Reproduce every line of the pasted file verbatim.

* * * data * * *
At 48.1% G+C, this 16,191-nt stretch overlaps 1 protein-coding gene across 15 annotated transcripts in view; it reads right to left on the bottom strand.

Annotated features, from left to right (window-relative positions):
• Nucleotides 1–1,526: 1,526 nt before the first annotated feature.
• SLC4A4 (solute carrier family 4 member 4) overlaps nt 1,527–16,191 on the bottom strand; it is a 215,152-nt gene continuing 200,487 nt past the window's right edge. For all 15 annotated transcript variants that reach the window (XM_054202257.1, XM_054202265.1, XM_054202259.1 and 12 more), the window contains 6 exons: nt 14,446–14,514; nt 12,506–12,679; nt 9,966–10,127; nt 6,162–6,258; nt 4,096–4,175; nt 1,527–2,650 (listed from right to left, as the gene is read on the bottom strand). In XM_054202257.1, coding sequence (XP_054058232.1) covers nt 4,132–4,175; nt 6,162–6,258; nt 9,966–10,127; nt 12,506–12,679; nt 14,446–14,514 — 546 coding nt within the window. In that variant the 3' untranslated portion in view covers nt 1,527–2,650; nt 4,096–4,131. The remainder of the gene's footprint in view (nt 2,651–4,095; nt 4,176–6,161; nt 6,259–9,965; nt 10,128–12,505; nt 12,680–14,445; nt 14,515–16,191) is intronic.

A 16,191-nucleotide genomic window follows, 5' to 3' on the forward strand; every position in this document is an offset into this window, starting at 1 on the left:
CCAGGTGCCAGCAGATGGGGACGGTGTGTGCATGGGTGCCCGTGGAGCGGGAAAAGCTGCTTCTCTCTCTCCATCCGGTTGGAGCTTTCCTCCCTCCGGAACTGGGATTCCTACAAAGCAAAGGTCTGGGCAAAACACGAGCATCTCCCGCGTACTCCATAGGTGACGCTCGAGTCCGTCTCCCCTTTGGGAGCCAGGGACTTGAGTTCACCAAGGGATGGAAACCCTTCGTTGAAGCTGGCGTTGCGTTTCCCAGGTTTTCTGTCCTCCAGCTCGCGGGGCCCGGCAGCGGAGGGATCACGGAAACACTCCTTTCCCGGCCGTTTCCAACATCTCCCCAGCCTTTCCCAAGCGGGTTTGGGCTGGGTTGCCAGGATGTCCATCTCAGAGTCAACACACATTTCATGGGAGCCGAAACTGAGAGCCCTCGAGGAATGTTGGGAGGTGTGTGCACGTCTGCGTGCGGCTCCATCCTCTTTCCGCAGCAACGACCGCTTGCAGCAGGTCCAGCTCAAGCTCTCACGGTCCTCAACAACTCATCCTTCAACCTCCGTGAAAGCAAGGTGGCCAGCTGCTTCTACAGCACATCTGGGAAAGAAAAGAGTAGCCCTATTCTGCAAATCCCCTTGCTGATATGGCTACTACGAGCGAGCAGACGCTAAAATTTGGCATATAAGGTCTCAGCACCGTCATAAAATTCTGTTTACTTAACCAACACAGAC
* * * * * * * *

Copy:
At 48.1% G+C, this 16,191-nt stretch overlaps 1 protein-coding gene across 15 annotated transcripts in view; it reads right to left on the bottom strand.

Annotated features, from left to right (window-relative positions):
• Nucleotides 1–1,526: 1,526 nt before the first annotated feature.
• SLC4A4 (solute carrier family 4 member 4) overlaps nt 1,527–16,191 on the bottom strand; it is a 215,152-nt gene continuing 200,487 nt past the window's right edge. For all 15 annotated transcript variants that reach the window (XM_054202257.1, XM_054202265.1, XM_054202259.1 and 12 more), the window contains 6 exons: nt 14,446–14,514; nt 12,506–12,679; nt 9,966–10,127; nt 6,162–6,258; nt 4,096–4,175; nt 1,527–2,650 (listed from right to left, as the gene is read on the bottom strand). In XM_054202257.1, coding sequence (XP_054058232.1) covers nt 4,132–4,175; nt 6,162–6,258; nt 9,966–10,127; nt 12,506–12,679; nt 14,446–14,514 — 546 coding nt within the window. In that variant the 3' untranslated portion in view covers nt 1,527–2,650; nt 4,096–4,131. The remainder of the gene's footprint in view (nt 2,651–4,095; nt 4,176–6,161; nt 6,259–9,965; nt 10,128–12,505; nt 12,680–14,445; nt 14,515–16,191) is intronic.

A 16,191-nucleotide genomic window follows, 5' to 3' on the forward strand; every position in this document is an offset into this window, starting at 1 on the left:
CCAGGTGCCAGCAGATGGGGACGGTGTGTGCATGGGTGCCCGTGGAGCGGGAAAAGCTGCTTCTCTCTCTCCATCCGGTTGGAGCTTTCCTCCCTCCGGAACTGGGATTCCTACAAAGCAAAGGTCTGGGCAAAACACGAGCATCTCCCGCGTACTCCATAGGTGACGCTCGAGTCCGTCTCCCCTTTGGGAGCCAGGGACTTGAGTTCACCAAGGGATGGAAACCCTTCGTTGAAGCTGGCGTTGCGTTTCCCAGGTTTTCTGTCCTCCAGCTCGCGGGGCCCGGCAGCGGAGGGATCACGGAAACACTCCTTTCCCGGCCGTTTCCAACATCTCCCCAGCCTTTCCCAAGCGGGTTTGGGCTGGGTTGCCAGGATGTCCATCTCAGAGTCAACACACATTTCATGGGAGCCGAAACTGAGAGCCCTCGAGGAATGTTGGGAGGTGTGTGCACGTCTGCGTGCGGCTCCATCCTCTTTCCGCAGCAACGACCGCTTGCAGCAGGTCCAGCTCAAGCTCTCACGGTCCTCAACAACTCATCCTTCAACCTCCGTGAAAGCAAGGTGGCCAGCTGCTTCTACAGCACATCTGGGAAAGAAAAGAGTAGCCCTATTCTGCAAATCCCCTTGCTGATATGGCTACTACGAGCGAGCAGACGCTAAAATTTGGCATATAAGGTCTCAGCACCGTCATAAAATTCTGTTTACTTAACCAACACAGAC